“Yoga is rooted in the notion of developing a positive personality. Therefore ethical discipline or the practice of correct conduct is necessary for success in yoga. This is the basis of yama and niyama, the two moral backbones of yoga. They define the attributes to be practised in everyday life by a spiritual aspirant.
Yama is the first limb of Patanjali’s ashtanga yoga and means ‘taking a vow’ while niyama is the second limb and means ‘rule of conduct’. Yama and niyama are inter-dependent. Niyama strengthens and safeguards yama. For example, if one is contented, one will not steal, hurt others or tell lies and will find it easy to practise non-covetousness.
When one is sufficiently advanced in the practices of yamas and niyamas, one can face every temptation by calling in the aid of pure and restraining thoughts. When the mind becomes pure it attains the state of steadiness and becomes one-pointed. If these positive qualities are not cultivated, the mind cannot be led to steadiness. One needs to be well established in yama-niyama to attain perfection in yoga. When one is perfectly established in them, samadhi will come by itself.” 
Spiritual freedom is the truest freedom.
Both Rabbi Yehoshua and Maharishi Patanjali are telling us: Strive for self-mastery by using the Divine tools you are given to learn to manage your impulses in such a way that you don’t obscure the natural, transcendental peace of your own mind.
Such a person is “free.” He or she does not rail against the Divine Will that pervades all experience. In Patanjali’s terms, he or she does not create his/her own mental turbulence. The Hovot ha-Levavot  similarly declares:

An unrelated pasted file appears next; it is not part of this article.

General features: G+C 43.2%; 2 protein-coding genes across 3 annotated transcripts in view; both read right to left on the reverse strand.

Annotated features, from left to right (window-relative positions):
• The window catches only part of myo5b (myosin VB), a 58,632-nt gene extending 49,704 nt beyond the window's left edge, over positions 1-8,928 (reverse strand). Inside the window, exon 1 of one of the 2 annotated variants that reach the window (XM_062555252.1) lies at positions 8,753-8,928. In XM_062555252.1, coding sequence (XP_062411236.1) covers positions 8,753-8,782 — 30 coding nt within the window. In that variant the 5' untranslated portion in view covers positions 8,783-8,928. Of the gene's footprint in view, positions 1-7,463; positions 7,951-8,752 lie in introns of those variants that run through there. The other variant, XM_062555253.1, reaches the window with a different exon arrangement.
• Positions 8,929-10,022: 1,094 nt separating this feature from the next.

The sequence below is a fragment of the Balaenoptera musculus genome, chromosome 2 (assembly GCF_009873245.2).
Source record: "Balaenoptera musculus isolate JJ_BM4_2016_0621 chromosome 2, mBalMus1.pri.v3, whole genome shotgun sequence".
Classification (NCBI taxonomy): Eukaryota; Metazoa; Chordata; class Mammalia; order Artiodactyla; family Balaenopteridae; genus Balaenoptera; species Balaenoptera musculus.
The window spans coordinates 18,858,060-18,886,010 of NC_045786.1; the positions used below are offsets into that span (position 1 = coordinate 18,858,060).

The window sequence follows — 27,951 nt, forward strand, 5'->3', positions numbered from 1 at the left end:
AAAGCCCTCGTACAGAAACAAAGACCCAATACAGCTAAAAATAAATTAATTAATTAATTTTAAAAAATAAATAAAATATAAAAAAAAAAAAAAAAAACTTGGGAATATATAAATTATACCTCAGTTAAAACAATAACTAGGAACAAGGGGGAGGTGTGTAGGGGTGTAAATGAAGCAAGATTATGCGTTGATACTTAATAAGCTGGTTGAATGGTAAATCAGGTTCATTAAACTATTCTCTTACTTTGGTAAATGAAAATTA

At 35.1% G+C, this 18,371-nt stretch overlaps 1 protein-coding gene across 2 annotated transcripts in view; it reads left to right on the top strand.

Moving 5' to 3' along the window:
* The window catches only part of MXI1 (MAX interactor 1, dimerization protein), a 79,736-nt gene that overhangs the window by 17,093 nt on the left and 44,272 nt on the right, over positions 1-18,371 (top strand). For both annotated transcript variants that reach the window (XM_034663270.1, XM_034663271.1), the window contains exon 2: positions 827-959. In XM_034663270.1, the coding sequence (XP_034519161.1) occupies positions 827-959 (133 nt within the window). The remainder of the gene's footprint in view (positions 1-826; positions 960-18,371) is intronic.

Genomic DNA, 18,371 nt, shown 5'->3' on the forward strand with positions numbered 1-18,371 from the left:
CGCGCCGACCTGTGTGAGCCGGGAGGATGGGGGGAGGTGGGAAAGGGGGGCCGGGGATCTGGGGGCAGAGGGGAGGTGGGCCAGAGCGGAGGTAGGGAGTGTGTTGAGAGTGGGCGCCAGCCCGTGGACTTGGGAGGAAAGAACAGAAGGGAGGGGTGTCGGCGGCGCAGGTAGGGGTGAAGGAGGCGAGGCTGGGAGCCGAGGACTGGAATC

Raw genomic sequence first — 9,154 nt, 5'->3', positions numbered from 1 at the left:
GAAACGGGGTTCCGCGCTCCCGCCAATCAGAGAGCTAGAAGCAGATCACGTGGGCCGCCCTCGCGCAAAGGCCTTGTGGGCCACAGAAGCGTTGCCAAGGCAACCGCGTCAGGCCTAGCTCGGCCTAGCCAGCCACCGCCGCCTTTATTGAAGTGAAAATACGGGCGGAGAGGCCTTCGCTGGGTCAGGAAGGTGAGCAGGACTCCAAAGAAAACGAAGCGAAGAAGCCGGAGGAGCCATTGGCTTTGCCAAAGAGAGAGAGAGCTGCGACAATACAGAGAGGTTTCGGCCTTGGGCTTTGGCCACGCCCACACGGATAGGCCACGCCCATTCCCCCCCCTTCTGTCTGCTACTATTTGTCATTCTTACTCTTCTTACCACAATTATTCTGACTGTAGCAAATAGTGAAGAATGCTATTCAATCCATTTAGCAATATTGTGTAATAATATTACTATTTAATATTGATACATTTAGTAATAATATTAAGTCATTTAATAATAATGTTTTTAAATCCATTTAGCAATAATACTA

“Among the worldly advantages of trust in G-d are to be counted: a heart at rest, without worldly cares; a tranquil spirit, liberated from mental disturbance and free from the pain of the lack of physical enjoyments.” 
Coming to live at peace with God is simultaneously coming to live at peace with ourselves.
It’s a peace that can’t be “triggered” into turmoil by outer events or conditions.
We are “free” of “being triggered,” because we have learned that all along, it has really been we, ourselves, who were allowing ourselves to be triggered.
We can learn to do better than habitually and unthinkingly responding to “triggers.”
As the Sfas Emes  teaches:
“Torah enables man to free himself of his physical desires and master his material nature. In contrast, one who does not occupy himself with Torah has no direction in life and becomes enslaved to his body, and there is no greater slavery than this.” 
No one should think this can be attained suddenly. It takes time and practice.
Meditation is a great tool in this.
But when finished with meditation, it is ultimately our own judgement or misjudgement of things that upsets us.
What else is Torah, than accepting the Divine Will in all things?
Accept and you won’t be upset.
Thus, the theme of freedom that began on Pesach reaches its culmination on Sh’vuot.
It’s why we rejoice at the Torah having been given to us.
And through us, to the world.
 Sh’mot/Ex. 32:16
 Pirkei Avot 6:2
 Yoga Sutras 1:2
 Bahya ben [or ibn] Joseph ibn Paquda (11th century CE), known as “The Hovot ha-Levavot” after the title of his book.
 Bahya ibn Pakuda; Duties of the Heart; Feldheim Publishers; vol. 1, p. 291; see also p. 293 and
 Rabbi Yehudah Aryeh Leib Alter (1847-1905), known as the “Sfas Emes/Sfat Emet” after the title of his well-known book, was a Rebbe of the Gerrer Hasidim.